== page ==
The Spirit of Christmas Past (Melissa Pritchett), while not at all as described by Dickens, at least is the embodiment of glowing nostalgia, like an errant Mrs. Claus. She doesn’t sport a beam of light from her head, as does the weird boy/man in the original, but nevertheless radiates merriment and beneficence. In a bright reveal, she arrives on sleigh, all buoyant and glittering. She seems made of snowflakes.
The Spirit of Christmas Present (David Rainey) is the truest facsimile, a cornucopia of munificence. Swathed in ample green velvet robe with a candled crown of antlers, he glides forth surrounded by laughter and sumptuous holiday trimmings. Bestowing his blessings of Christmas cheer, he surprisingly, dramatically, reveals his children, the feral apparitions of Want and Ignorance, sheltered under his velvet. The presentation sends forth a chill that’s colder than any December wind off the Thames. The most theatrical of writers, Dickens knew the perfect moment when to shift gears. The preaching comes swift and unflinching.
The terrifying and noxious Spirit of Christmas Future (Shawn Hamilton, though listed in the Playbill as “Himself,” as this role has always been credited) arrives on a large Victorian steampunk tricycle, flapping his batwing costume like a refugee from a touring production of Die Fledermaus. This is not a good idea. There's no horror in an operetta ghost on a bike, even one all dressed in black.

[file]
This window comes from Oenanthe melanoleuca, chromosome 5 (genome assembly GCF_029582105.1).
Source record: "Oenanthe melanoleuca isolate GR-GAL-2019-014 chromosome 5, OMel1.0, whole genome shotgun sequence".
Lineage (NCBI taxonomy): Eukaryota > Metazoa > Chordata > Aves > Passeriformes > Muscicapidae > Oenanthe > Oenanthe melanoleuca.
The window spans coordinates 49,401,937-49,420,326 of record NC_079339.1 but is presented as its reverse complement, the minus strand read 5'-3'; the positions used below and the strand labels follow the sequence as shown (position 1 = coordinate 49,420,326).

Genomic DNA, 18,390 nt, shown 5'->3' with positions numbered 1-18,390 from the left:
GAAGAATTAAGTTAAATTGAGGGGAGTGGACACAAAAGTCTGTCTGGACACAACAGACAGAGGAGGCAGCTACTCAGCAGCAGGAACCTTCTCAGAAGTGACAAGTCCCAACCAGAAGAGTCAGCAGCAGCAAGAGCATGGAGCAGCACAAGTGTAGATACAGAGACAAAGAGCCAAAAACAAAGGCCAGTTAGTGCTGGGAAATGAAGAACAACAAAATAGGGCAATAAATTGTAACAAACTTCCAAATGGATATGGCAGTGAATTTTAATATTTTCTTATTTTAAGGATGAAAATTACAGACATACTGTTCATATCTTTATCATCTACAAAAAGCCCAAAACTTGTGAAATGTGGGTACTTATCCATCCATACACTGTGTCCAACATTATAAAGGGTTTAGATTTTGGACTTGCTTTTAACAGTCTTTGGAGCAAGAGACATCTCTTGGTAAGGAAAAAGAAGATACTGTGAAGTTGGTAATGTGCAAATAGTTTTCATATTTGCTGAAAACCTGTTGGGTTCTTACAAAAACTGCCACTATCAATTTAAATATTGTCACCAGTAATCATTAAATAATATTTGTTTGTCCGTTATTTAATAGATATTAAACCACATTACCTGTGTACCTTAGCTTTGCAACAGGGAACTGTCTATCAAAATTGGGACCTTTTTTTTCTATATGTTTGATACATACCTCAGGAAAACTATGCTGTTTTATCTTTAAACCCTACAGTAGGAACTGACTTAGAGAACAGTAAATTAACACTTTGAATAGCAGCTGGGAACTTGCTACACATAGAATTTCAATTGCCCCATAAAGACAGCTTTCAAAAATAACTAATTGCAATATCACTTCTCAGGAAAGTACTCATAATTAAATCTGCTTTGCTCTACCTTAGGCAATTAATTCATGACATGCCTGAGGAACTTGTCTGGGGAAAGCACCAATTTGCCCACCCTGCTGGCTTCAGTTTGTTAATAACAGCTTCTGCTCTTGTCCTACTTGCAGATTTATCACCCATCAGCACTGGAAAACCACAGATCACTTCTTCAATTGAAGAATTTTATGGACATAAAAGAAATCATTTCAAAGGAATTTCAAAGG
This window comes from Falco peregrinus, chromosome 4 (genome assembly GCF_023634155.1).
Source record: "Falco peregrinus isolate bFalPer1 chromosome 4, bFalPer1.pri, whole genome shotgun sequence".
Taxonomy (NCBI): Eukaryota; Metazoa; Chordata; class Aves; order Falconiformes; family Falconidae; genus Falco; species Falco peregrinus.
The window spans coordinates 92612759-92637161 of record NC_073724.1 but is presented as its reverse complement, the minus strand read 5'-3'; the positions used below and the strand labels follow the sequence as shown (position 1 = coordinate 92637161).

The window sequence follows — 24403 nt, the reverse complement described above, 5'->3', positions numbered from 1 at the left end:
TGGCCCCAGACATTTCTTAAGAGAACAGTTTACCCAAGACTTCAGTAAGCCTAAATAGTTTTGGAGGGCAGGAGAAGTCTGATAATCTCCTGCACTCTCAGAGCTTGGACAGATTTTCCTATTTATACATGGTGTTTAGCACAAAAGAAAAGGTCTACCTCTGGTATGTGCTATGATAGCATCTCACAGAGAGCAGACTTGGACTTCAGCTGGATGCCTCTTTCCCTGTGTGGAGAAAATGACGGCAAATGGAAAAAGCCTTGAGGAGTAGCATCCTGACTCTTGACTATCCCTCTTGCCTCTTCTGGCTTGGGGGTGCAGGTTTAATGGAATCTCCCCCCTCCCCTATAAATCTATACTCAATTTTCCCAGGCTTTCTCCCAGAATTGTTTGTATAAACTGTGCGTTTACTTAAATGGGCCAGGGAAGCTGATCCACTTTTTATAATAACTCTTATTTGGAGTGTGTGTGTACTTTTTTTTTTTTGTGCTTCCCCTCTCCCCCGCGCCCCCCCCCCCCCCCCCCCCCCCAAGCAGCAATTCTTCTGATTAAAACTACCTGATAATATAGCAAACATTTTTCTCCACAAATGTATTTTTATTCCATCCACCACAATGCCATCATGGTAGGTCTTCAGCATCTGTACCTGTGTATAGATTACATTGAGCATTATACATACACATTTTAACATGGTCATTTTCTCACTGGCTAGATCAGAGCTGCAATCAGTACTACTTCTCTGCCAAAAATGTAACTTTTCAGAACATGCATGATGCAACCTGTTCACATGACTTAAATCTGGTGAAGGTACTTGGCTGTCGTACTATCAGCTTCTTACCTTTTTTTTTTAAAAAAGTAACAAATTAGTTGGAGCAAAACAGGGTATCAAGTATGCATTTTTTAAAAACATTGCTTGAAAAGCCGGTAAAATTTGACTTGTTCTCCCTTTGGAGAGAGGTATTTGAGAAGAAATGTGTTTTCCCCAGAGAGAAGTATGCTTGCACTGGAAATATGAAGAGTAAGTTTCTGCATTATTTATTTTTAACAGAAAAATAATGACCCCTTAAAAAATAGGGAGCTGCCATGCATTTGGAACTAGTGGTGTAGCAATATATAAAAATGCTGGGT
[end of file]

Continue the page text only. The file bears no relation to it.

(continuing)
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The rest of the cast is drawn as if by the novella's illustrator John Leech. Fezziwig (Paul Hope) is bumptious, rosy-cheeked cheer; Bob Cratchit (Chris Hutchison) is careworn and overworked; Old Joe (Charles Krohn) is greasy and grubbing; Belle (Emily Neves), young Scrooge's fiancee, is resigned to give him up; nephew Fred (Jay Sullivan) is optimistic and brimming with holiday spirit.
By October 1843, Charles Dickens was fast becoming England’s preeminent author. Pickwick Papers, Oliver Twist, and Nicholas Nickelby had made him a household name, but his last two novels, serialized in his own weekly periodical, were given the cold shoulder. He needed money fast. Dickens reworked a scene he had told in Pickwick Papers about a grumpy old fool visited by ghosts at Christmas who show him visions of what’s to come if he doesn’t mend his ways. Six weeks later his “ghostly little book” was published in time for the holidays. A Christmas Carol was a universal sensation, and helped create our holiday traditions of charity, hearty celebration, and good will toward men.
Hurricane Harvey, whose effects will be felt far into Christmases yet to come, has done terrible damage to our theaters. Every venue is hurting in some way: shuffling schedules, dwindling audiences, recouping profits, pleading for money. Houston's preeminent company, a Tony Award-winner for Regional Theatre, is slowly on the road to recovery. The Alley Theatre, along with Dickens' unconquerable message, returns home to give us all a taste of hope.
A Christmas Carol continues through December 30 at 7:30 p.m. Tuesdays through Sundays and 2:30 p.m. Saturdays and Sundays at the Alley Theatre, 615 Texas. For information, call 713-220-5700 or visit alleytheatre.org. $26-$103.